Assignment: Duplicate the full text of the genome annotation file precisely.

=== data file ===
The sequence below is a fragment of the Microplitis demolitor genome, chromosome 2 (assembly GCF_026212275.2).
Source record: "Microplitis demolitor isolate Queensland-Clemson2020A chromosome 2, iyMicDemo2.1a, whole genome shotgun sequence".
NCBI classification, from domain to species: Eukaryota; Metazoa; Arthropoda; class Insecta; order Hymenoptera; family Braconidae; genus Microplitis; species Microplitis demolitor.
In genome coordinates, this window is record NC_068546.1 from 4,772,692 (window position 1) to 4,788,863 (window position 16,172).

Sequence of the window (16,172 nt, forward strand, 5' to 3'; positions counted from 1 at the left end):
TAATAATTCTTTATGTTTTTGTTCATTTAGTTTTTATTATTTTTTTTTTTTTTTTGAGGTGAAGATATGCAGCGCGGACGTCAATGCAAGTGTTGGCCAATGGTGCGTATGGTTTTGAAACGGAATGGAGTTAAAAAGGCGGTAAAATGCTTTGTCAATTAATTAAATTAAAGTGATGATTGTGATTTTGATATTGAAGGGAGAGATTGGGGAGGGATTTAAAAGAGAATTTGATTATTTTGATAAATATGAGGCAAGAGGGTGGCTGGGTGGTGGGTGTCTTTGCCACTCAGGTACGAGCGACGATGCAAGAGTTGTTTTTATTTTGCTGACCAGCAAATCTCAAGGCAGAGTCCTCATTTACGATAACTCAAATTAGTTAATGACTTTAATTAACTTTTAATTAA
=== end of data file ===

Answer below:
The sequence below is a fragment of the Microplitis demolitor genome, chromosome 2 (assembly GCF_026212275.2).
Source record: "Microplitis demolitor isolate Queensland-Clemson2020A chromosome 2, iyMicDemo2.1a, whole genome shotgun sequence".
NCBI classification, from domain to species: Eukaryota; Metazoa; Arthropoda; class Insecta; order Hymenoptera; family Braconidae; genus Microplitis; species Microplitis demolitor.
In genome coordinates, this window is record NC_068546.1 from 4,772,692 (window position 1) to 4,788,863 (window position 16,172).

Sequence of the window (16,172 nt, forward strand, 5' to 3'; positions counted from 1 at the left end):
TAATAATTCTTTATGTTTTTGTTCATTTAGTTTTTATTATTTTTTTTTTTTTTTTGAGGTGAAGATATGCAGCGCGGACGTCAATGCAAGTGTTGGCCAATGGTGCGTATGGTTTTGAAACGGAATGGAGTTAAAAAGGCGGTAAAATGCTTTGTCAATTAATTAAATTAAAGTGATGATTGTGATTTTGATATTGAAGGGAGAGATTGGGGAGGGATTTAAAAGAGAATTTGATTATTTTGATAAATATGAGGCAAGAGGGTGGCTGGGTGGTGGGTGTCTTTGCCACTCAGGTACGAGCGACGATGCAAGAGTTGTTTTTATTTTGCTGACCAGCAAATCTCAAGGCAGAGTCCTCATTTACGATAACTCAAATTAGTTAATGACTTTAATTAACTTTTAATTAA